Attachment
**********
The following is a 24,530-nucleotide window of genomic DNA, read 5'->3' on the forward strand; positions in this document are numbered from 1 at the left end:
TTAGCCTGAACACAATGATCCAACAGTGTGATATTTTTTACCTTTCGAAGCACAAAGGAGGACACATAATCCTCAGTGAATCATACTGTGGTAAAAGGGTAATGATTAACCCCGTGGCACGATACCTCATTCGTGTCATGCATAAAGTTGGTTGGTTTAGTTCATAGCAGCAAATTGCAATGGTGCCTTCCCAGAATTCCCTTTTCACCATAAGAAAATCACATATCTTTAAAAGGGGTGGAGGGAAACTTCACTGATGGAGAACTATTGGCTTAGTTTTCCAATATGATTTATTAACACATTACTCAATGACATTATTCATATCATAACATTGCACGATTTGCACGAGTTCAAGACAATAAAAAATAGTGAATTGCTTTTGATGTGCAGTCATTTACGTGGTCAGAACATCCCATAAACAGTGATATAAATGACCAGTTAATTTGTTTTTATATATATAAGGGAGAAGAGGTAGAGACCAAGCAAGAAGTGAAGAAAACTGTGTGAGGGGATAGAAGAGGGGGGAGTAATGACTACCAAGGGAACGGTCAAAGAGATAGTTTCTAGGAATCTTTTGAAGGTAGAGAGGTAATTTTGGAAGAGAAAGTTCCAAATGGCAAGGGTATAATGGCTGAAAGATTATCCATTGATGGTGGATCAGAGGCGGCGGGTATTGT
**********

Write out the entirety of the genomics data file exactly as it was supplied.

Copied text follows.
The following is a 24,530-nucleotide window of genomic DNA, read 5'->3' on the forward strand; positions in this document are numbered from 1 at the left end:
TTAGCCTGAACACAATGATCCAACAGTGTGATATTTTTTACCTTTCGAAGCACAAAGGAGGACACATAATCCTCAGTGAATCATACTGTGGTAAAAGGGTAATGATTAACCCCGTGGCACGATACCTCATTCGTGTCATGCATAAAGTTGGTTGGTTTAGTTCATAGCAGCAAATTGCAATGGTGCCTTCCCAGAATTCCCTTTTCACCATAAGAAAATCACATATCTTTAAAAGGGGTGGAGGGAAACTTCACTGATGGAGAACTATTGGCTTAGTTTTCCAATATGATTTATTAACACATTACTCAATGACATTATTCATATCATAACATTGCACGATTTGCACGAGTTCAAGACAATAAAAAATAGTGAATTGCTTTTGATGTGCAGTCATTTACGTGGTCAGAACATCCCATAAACAGTGATATAAATGACCAGTTAATTTGTTTTTATATATATAAGGGAGAAGAGGTAGAGACCAAGCAAGAAGTGAAGAAAACTGTGTGAGGGGATAGAAGAGGGGGGAGTAATGACTACCAAGGGAACGGTCAAAGAGATAGTTTCTAGGAATCTTTTGAAGGTAGAGAGGTAATTTTGGAAGAGAAAGTTCCAAATGGCAAGGGTATAATGGCTGAAAGATTATCCATTGATGGTGGATCAGAGGCGGCGGGTATTGT